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J Allergy Clin Immunol. 2005 Jun;115(6):1291-6.

Diagnosing peanut allergy with skin prick and specific IgE testing.

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  • 1Paediatric Allergy, Asthma and Immunology, Imperial College at St. Mary's, St. Mary's Hospital, Praed Street, London W2 1NY, UK.



Food allergy is common in childhood. It has been suggested that the magnitude of a skin prick test or specific IgE result can improve diagnostic usefulness, but this has been addressed in only a few tertiary challenge-based studies.


To determine the predictive value of a wheal > or = 8 mm or serum specific IgE > or = 15 kU A /L for clinical allergy and investigate whether results are generalizable.


All subjects, up to 16 years of age, who had been investigated with a peanut or tree nut food challenge were eligible for the study. Subjects were referred from either a tertiary allergy clinic or a community birth cohort. All subjects with a history suggestive of food allergy were offered a challenge unless there were features of anaphylaxis. Details of challenges were prospectively recorded. Results were modeled by using logistic regression.


There was a total of 161 peanut challenges. Recent skin prick (longest wheal diameter) and specific IgE data were available for 135 and 136 challenges, respectively. The results suggest that a skin prick result > or = 8 mm and a specific IgE > or = 15 kU A /L have predictive values of 95% (95% CI, 76.2% to 99.9%) and 92.0% (74.0% to 99.0%), respectively, for a positive challenge. Age, the type of nut, and referral pattern of the subject did not appear to alter this relationship.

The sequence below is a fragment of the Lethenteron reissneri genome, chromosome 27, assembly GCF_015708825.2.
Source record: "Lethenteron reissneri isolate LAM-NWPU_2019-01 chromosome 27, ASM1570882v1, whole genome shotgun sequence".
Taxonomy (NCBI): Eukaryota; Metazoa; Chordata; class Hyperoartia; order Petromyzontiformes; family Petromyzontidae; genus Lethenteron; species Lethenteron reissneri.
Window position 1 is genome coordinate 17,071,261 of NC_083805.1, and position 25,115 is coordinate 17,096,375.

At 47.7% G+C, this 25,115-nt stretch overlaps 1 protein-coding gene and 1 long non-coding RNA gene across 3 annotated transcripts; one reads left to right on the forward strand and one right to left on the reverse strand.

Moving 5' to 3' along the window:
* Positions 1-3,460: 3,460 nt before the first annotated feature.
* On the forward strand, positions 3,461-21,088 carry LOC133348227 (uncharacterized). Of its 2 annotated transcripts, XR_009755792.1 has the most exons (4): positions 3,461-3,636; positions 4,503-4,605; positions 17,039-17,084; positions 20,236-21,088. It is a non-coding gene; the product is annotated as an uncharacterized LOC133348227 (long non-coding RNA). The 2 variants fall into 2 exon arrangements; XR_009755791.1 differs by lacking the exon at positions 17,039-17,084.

These data suggest that a skin prick result > or = 8 mm or a specific IgE > or = 15 kU A /L have a high predictive value for clinical allergy to peanut and that these cutoff figures appear generalizable to different populations of children undergoing an assessment for peanut allergy.

[PubMed - indexed for MEDLINE]
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